Township Trustee Spends $20,000 to Defend $758 Decision… Sounds About Right

Since disbelief is already in the air due to the wonder that is the NCAA hoops tourney (Go Dawgs!), here’s a shocker to add to the list from the world of township governance. The Central Indiana Corporate Partnership (CICP) blog sums it up aptly, but hold onto your beverage while reading (and hopefully that beverage is just coffee since it’s only 8 a.m.):

(Thursday’s) Indianapolis Star includes an interesting article on the latest antics from the world of township government – the Washington Township (Marion County) trustee racking up $20,000 in legal bills in a dispute over $758 in poor relief aid sought by a township resident for help with her rent and water bills.

Of the many troubling issues this story raises, two stand out.  First, the idea that these sorts of fiscally imprudent decisions are being made with little or no oversight by 1,008 separately-elected township officials is disheartening given the dire financial straits of state and local governments. 

Across Indiana, local officials are debating cuts in education, infrastructure, public safety and more.  Counties and municipalities are making tough choices.  Our legislature has made these choices even tougher by not stepping to the plate and making its own difficult political decision to reform local government, at least by demanding more oversight and streamlining of township offices.  And so we continue to be burdened by another layer of government bureaucracy that consumes and squanders tax dollars.

As to the circumstances of the Washington Township case itself, it’s difficult to argue the merits of either side on the basis of any statewide or even countywide guidelines.  That’s the second issue – there are no common rules for the provision of poor relief in Indiana.  Each township sets its own, leading to a patchwork approach that’s unfair and inefficient.  More than half the state’s townships provide relief to 20 households or less, and spend three dollars in overhead for every one that actually reaches a disadvantaged family.   It’s no surprise that disputes such as the one in Washington Township arise.

While the General Assembly again failed to take action on local government reform this session, more and more communities are exploring consolidation themselves out of financial necessity.  As these efforts multiply across the state and the fiscal climate continues to worsen, let’s hope that common sense reform – starting with township government – begins to gain more converts among lawmakers.

Indy Star Blasts Washington Township Board

We brought you this gem last week. Now, the Indy Star is weighing in with some strong words against the Washington Township board that voted to give itself a 60% pay increase. The Star rightfully also points out that this is just a microcosm of the entire township government problem:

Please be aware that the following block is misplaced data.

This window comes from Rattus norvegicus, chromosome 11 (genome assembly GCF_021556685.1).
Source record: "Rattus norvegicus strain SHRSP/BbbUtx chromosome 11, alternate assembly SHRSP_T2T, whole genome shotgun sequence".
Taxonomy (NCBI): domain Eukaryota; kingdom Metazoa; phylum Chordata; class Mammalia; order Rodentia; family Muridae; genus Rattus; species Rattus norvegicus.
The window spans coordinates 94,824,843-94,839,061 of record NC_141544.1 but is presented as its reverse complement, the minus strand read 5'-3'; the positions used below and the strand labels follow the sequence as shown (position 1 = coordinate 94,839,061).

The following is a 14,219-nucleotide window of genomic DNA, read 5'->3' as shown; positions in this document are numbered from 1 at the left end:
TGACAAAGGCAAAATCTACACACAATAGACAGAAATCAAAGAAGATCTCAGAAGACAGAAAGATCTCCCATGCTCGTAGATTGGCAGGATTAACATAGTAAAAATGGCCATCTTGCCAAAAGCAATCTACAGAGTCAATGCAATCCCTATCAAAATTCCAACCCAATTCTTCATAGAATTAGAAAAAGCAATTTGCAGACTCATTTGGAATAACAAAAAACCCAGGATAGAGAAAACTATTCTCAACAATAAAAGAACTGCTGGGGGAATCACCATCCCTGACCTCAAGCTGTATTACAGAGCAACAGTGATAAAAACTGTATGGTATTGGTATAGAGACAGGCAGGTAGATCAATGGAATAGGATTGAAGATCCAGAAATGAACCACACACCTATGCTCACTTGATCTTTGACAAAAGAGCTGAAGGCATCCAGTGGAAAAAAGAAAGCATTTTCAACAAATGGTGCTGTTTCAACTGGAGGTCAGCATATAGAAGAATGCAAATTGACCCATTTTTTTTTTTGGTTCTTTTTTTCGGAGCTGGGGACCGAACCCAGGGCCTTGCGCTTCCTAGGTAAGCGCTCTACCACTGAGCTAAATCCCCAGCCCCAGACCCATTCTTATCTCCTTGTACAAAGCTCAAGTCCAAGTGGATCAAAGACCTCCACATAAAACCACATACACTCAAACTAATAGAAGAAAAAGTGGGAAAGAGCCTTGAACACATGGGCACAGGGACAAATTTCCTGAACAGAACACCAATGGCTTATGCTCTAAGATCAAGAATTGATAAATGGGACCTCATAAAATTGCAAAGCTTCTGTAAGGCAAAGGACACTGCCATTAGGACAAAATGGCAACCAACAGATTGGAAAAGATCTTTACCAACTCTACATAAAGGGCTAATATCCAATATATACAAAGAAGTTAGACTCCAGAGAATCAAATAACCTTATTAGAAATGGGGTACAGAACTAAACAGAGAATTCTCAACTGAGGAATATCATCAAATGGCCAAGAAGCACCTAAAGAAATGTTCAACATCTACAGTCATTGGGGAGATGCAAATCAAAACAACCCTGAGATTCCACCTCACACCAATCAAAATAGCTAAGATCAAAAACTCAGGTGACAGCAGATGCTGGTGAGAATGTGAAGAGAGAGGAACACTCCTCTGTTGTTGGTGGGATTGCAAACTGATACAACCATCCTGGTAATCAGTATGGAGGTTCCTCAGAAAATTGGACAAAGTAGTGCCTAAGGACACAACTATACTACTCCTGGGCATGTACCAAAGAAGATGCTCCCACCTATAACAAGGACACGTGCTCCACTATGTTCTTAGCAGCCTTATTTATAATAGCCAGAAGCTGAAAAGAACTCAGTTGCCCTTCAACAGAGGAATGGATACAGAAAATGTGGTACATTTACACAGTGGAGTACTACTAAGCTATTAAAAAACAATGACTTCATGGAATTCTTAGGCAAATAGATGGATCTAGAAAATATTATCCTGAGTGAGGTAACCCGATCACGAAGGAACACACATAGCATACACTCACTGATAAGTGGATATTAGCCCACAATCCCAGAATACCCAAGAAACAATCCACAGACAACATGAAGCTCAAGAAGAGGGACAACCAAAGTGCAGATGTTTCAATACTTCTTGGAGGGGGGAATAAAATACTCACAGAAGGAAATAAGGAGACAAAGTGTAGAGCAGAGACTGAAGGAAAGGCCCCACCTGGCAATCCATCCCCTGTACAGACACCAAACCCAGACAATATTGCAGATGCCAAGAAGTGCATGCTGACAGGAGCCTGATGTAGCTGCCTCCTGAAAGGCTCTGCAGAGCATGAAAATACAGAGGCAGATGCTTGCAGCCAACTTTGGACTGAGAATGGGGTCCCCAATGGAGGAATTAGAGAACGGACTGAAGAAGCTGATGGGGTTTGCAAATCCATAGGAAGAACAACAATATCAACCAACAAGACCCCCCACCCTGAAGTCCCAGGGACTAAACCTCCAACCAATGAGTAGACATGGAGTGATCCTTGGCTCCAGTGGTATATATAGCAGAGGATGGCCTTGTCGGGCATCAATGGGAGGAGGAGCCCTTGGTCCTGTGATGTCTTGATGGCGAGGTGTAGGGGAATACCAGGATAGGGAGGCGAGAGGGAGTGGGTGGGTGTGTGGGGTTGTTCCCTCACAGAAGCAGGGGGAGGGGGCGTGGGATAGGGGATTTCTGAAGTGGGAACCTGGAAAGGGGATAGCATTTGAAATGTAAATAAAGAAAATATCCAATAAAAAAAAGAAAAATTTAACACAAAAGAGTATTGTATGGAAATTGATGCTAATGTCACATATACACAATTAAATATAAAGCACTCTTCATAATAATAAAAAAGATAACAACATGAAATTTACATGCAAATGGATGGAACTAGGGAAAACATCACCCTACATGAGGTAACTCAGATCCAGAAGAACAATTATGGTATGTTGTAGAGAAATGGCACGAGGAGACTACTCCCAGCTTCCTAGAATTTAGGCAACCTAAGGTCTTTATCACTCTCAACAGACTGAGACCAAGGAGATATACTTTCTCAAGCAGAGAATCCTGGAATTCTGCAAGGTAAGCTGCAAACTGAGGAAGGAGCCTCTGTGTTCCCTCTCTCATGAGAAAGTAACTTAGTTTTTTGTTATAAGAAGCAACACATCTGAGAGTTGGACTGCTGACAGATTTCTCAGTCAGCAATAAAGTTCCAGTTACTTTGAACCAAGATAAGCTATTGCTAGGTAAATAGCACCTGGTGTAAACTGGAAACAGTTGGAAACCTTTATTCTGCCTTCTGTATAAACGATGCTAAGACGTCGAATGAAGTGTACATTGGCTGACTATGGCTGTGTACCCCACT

Over protests from residents and with little discussion, the Washington Township Board last week handed itself a 60 percent pay raise, effectively reversing a pay cut the board accepted last year after the township fire department was merged with the city’s.

… Eliminating township government altogether is a prominent recommendation of the Indiana Commission on Local Government Reform, whose report last year has been driving high-level discussions about municipal efficiency. One major result already is the folding of township assessors into one countywide office. A new state law accomplished that for smaller counties; and Marion County, for one, approved a referendum this month abolishing the job of township assessor.

Can township government itself, and township boards, be next? Gov. Mitch Daniels, among others, hopes so, arguing convincingly that multiple redundant layers of local government waste money and impede service. As property assessing joins police and fire protection among countywide functions, the dispensability of outmoded township governance will become more obvious.

Defenders of that 19th-century vestige maintain that it keeps public servants closer to the public. Whether that’s worth higher cost and lower efficiency is debatable in any case. In the case of the Washington Township Board, close turns out to be more like in-your-face.

Again, if the board wanted to make a case about job duties changing and whatnot as justification for a raise, I’m sure most of us would be willing to listen. Probably still wouldn’t support it, but we’d listen. Yet the unwillingness to even listen to public input or discuss the matter with the media, as displayed by reporter Norman Cox’s original blog (linked in our first post), is the most alarming aspect of this. The government is not God; it should work for us.

Drama in Washington Township

So local TV reporter Norman Cox wanted to ask some questions about a pay raise the Washington Township Board members gave themselves (in a 4-3 vote) last night. Well, that didn’t go so well as the whole transparency thing kind of went down the ol’ commode:

Last night the township board’s Democratic majority rammed through a 60% pay raise for board members. They did so without speaking one word at the public meeting to justify it. They then refused to answer questions from the media or the public after the meeting.

I won’t post any more because you should really read Cox’s entire blog post if you want to start your weekend with a little disbelief. Oh, and you can watch an entertaining video as well.

Pay raise? Sure, we’ve earned it — just don’t ask us about it.